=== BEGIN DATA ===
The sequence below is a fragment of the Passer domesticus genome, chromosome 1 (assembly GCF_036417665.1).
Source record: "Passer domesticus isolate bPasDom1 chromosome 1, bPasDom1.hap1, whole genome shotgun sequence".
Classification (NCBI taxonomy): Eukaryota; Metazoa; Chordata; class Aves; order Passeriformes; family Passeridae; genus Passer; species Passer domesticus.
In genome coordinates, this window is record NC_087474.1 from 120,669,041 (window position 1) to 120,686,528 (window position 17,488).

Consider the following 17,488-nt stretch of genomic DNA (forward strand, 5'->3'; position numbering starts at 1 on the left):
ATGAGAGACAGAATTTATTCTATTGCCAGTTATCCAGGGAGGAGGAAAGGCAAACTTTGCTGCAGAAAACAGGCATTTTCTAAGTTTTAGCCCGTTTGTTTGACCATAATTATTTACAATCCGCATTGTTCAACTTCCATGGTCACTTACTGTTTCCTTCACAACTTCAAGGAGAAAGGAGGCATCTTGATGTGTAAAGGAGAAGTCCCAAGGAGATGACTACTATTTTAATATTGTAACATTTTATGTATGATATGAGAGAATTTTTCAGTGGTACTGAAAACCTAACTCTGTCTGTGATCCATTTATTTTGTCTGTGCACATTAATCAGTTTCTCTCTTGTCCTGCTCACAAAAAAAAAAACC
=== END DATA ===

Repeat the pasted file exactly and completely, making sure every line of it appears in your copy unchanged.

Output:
The sequence below is a fragment of the Passer domesticus genome, chromosome 1 (assembly GCF_036417665.1).
Source record: "Passer domesticus isolate bPasDom1 chromosome 1, bPasDom1.hap1, whole genome shotgun sequence".
Classification (NCBI taxonomy): Eukaryota; Metazoa; Chordata; class Aves; order Passeriformes; family Passeridae; genus Passer; species Passer domesticus.
In genome coordinates, this window is record NC_087474.1 from 120,669,041 (window position 1) to 120,686,528 (window position 17,488).

Consider the following 17,488-nt stretch of genomic DNA (forward strand, 5'->3'; position numbering starts at 1 on the left):
ATGAGAGACAGAATTTATTCTATTGCCAGTTATCCAGGGAGGAGGAAAGGCAAACTTTGCTGCAGAAAACAGGCATTTTCTAAGTTTTAGCCCGTTTGTTTGACCATAATTATTTACAATCCGCATTGTTCAACTTCCATGGTCACTTACTGTTTCCTTCACAACTTCAAGGAGAAAGGAGGCATCTTGATGTGTAAAGGAGAAGTCCCAAGGAGATGACTACTATTTTAATATTGTAACATTTTATGTATGATATGAGAGAATTTTTCAGTGGTACTGAAAACCTAACTCTGTCTGTGATCCATTTATTTTGTCTGTGCACATTAATCAGTTTCTCTCTTGTCCTGCTCACAAAAAAAAAAACC